“It was difficult at first for me, just because I wasn’t used to the interviews and having the cameras in my face,” he said. “But the more it happens, the more comfortable I get, and I realize that I just have to be myself. I don’t need to put on an act or anything; I’ll just say what comes to mind. At first when you do it you’re kinda awkward and you don’t know the ropes or what to expect next, and once you’ve done it a few times, it’s just like another thing.”
When it comes to that part of the game, fighting is actually the easier part, and Story has that part down after three years as a pro that has seen him compile an 11-3 record with little in the way of easy touches. Now it’s time to step up to the next level, and that begins on Saturday night in Las Vegas against unbeaten fellow prospect Johny Hendricks.
“Physically, I’m there,” said Story. “It was just the mental part and being able to impose my gameplan on people that I was waiting for. Now I have that confidence and I’m ready for the next level. Hendricks is on that level too, and I think that we’re there, but we’re just undiscovered.”
Not for long, as the two will be seen by millions on the nationally-televised Ultimate Fighter 12 finale main card. It’s a big step for both 170-pounders, but one that has the potential to end up in a Fight of the Night-type battle.
“Hendricks is a tough guy,” said Story. “He’s a very accomplished wrestler, and he’s an accomplished mixed martial artist too – he’s undefeated and he’s not used to losing, but that can be to his own demise at the same time.”
“Winning’s a habit, it’s starting to become one for me, I train to have it, and it’s a nice habit to have.”
In other words, Story has gotten addicted to that feeling of having his hand raised, and he’s not about to let it go without forcing his opponent to dig deeper than he’s ever had to dig before.
“He’s gonna be in for a fight,” said Story, “and he’d better be ready to fight.”
Given Hendricks’ history thus far, and most notably his recent TKO win over Charlie Brenneman on the same UFC 117 card as Story’s win over Hazelett, that won’t be an issue. What may end up being a problem for the former National wrestling champion is that his willingness to stand and trade with his opponents may play into Story’s hands.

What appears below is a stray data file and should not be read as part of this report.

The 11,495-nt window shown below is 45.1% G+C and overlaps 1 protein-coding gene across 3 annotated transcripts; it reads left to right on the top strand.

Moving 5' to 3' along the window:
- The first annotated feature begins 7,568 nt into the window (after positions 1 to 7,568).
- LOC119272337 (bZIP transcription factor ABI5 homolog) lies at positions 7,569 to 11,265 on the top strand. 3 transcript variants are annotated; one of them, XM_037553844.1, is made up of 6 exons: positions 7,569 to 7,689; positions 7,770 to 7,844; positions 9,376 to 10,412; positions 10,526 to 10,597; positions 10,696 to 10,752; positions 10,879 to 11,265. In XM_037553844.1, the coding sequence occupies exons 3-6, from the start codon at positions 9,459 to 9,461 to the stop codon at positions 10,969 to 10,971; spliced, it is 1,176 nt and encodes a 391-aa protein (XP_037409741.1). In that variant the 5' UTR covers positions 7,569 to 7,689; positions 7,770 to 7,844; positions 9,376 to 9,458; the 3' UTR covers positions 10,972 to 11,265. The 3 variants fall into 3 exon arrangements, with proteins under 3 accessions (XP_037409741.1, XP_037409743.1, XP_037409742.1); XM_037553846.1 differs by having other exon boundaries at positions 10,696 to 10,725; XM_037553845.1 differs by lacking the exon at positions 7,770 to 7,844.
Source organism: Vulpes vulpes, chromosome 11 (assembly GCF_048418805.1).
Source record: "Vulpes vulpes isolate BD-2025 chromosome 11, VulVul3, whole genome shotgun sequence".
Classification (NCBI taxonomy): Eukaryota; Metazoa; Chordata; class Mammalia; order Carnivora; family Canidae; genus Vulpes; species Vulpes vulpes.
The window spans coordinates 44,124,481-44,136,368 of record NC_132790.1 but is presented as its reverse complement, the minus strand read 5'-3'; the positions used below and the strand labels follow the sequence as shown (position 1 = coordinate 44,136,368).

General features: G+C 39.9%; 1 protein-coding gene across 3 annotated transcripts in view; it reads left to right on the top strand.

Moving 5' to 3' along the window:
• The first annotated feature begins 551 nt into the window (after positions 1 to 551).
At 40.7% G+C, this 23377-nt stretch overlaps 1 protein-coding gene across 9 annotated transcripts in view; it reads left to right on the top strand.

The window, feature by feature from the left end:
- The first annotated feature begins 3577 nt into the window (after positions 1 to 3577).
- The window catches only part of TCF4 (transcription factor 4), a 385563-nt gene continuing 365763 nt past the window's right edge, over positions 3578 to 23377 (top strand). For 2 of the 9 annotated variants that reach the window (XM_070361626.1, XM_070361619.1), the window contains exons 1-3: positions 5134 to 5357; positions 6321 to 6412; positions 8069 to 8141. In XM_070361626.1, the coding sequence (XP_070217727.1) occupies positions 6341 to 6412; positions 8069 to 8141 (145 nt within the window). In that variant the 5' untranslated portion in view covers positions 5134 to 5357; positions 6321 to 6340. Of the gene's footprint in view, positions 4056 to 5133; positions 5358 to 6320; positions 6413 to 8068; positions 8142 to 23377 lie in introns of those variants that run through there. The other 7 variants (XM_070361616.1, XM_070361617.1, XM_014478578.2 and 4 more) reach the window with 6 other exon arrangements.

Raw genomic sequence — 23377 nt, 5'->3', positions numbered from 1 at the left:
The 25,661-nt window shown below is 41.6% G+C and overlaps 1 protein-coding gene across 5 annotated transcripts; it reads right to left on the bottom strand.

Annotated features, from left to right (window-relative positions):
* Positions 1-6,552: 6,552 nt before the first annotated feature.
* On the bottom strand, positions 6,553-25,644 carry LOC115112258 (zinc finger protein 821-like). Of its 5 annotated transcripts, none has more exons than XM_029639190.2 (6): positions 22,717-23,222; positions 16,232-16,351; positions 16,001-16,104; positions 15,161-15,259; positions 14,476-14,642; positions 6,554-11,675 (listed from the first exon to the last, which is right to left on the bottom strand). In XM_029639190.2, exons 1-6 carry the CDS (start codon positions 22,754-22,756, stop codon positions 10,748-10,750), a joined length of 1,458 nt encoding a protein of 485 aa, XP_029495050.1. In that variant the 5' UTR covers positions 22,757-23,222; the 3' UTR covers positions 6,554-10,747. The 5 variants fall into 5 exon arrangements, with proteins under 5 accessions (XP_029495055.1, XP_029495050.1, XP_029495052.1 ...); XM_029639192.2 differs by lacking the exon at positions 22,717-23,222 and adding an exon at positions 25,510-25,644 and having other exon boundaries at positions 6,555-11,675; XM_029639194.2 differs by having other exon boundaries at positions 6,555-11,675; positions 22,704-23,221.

“I know he’s probably watching some of my fights and my abilities and formulating a gameplan to best suit the fight for him, but I think it’s gonna be a big hole in his game because once he starts getting hit by me and starts trying to take me down - which is what most wrestlers do when they start getting hit – they get uncomfortable and go back to what they do best,” said Story. “Then he’s gonna get hit again, and it’s going to be a big scramble in his mind and technique goes out the door.”
“That’s where that winner’s habit comes into mind.”
Along with embracing the habit of winning, Story has also developed an attitude that this may very well be his last fight if he doesn’t succeed.
“This fight’s do or die for me,” he said. “I look at this fight as either the start of my career or the end of my career. I don’t care who I fight after this; I’m just focusing on this fight.”
That attitude means one thing – when the bell rings for Story, he isn’t looking to play patty-cake with his opponent or grind out a points win. He’s looking to fight, and he’s trained with his Brave Legion team in Vancouver with that very thought in his mind.
“You see with some of the fighters, they go out there and look at it as more of a competition,” he said. “But the really exciting fighters are the ones that are going to really put some damage on their opponents. And I think what plays into that is a guy’s confidence in his ability and his conditioning. If they’re in top physical shape where they can go as hard as they can for three five minute rounds, they’re going to have no problem making it a fight and going as hard as they can until their opponent mentally breaks.”
Mouthpiece in, hands up, chin down. Rick Story’s ready to fight.